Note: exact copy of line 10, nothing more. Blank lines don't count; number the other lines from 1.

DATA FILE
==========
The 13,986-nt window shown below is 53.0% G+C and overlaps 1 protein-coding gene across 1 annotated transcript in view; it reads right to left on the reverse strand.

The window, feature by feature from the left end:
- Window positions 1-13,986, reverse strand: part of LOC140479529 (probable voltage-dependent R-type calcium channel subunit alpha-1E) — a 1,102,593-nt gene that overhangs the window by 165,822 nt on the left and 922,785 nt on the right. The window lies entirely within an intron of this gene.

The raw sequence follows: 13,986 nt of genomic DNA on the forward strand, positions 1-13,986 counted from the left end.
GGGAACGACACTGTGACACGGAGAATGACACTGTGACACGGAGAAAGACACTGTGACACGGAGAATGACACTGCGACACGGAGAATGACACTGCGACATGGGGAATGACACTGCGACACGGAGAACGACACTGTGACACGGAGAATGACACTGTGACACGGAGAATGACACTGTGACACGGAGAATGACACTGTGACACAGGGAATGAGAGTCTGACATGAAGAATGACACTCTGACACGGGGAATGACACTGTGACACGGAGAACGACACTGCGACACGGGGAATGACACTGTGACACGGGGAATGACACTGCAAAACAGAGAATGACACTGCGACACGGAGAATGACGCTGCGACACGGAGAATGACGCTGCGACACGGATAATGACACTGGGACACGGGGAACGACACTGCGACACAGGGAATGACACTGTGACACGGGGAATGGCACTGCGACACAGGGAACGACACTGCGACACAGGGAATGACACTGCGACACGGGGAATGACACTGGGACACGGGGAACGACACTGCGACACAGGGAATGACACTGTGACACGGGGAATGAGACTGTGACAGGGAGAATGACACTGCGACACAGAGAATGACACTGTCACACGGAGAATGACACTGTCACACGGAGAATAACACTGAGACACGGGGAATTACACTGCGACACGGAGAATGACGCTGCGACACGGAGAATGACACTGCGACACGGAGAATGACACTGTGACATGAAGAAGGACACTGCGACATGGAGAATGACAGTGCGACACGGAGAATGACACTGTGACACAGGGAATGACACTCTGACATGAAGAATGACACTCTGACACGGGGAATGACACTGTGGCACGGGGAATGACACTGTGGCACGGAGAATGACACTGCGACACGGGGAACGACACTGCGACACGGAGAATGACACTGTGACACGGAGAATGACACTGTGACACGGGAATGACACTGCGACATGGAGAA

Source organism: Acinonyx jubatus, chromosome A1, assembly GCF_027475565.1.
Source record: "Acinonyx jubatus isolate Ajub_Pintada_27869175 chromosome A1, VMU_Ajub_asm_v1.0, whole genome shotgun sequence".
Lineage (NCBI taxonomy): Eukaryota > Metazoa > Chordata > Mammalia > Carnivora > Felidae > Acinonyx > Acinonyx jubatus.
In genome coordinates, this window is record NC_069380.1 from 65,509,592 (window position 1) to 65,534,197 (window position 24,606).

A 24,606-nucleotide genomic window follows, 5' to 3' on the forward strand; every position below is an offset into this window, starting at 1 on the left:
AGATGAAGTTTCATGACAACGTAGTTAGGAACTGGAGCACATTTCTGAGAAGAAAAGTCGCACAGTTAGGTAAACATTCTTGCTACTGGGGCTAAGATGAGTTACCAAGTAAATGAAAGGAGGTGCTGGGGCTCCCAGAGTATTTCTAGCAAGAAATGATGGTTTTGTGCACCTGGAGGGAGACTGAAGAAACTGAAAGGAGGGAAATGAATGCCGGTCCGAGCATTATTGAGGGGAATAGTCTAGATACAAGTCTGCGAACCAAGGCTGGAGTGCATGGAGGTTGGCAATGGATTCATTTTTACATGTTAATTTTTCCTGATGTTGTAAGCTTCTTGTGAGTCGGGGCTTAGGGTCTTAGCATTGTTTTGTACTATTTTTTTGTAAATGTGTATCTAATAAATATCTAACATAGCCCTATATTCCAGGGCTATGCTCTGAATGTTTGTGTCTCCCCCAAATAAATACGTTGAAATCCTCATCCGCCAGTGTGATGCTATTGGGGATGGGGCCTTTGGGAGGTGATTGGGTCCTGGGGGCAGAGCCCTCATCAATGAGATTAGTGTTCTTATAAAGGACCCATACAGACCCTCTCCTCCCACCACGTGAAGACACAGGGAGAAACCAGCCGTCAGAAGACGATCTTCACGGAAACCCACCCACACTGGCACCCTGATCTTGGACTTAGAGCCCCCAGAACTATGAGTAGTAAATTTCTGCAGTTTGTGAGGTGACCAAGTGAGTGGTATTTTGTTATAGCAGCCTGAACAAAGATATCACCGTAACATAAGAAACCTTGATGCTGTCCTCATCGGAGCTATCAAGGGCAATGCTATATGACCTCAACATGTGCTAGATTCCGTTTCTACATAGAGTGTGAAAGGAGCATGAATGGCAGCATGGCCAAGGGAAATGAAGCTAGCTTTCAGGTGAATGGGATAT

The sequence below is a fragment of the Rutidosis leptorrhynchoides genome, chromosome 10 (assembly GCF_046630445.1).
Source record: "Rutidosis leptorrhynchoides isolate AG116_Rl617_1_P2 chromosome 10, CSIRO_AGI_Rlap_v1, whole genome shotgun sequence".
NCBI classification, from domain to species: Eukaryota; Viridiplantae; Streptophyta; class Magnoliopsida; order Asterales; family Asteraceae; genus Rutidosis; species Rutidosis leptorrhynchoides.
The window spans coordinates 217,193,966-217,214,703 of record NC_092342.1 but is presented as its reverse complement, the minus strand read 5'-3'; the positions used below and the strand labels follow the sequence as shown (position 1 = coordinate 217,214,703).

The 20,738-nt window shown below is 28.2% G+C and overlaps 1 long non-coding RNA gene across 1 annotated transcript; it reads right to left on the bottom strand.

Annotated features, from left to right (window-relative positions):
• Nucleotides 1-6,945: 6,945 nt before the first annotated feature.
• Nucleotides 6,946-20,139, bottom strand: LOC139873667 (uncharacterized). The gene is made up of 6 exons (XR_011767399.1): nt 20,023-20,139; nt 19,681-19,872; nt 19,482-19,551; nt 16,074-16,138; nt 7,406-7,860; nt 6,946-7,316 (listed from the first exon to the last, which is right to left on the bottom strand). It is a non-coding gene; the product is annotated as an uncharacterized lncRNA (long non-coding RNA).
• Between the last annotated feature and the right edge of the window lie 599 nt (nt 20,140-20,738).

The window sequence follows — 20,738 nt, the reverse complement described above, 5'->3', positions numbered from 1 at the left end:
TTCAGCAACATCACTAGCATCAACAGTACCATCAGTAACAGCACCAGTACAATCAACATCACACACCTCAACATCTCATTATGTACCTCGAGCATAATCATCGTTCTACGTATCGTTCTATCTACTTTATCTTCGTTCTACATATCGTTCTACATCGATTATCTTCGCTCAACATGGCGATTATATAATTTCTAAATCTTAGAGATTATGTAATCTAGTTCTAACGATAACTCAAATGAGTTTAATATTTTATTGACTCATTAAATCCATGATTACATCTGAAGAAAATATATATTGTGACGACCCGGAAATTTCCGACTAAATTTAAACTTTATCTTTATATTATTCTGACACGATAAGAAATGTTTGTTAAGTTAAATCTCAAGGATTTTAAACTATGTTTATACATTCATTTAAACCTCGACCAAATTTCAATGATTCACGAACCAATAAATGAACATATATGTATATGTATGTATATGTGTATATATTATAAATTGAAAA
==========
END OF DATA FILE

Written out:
A 24,606-nucleotide genomic window follows, 5' to 3' on the forward strand; every position below is an offset into this window, starting at 1 on the left: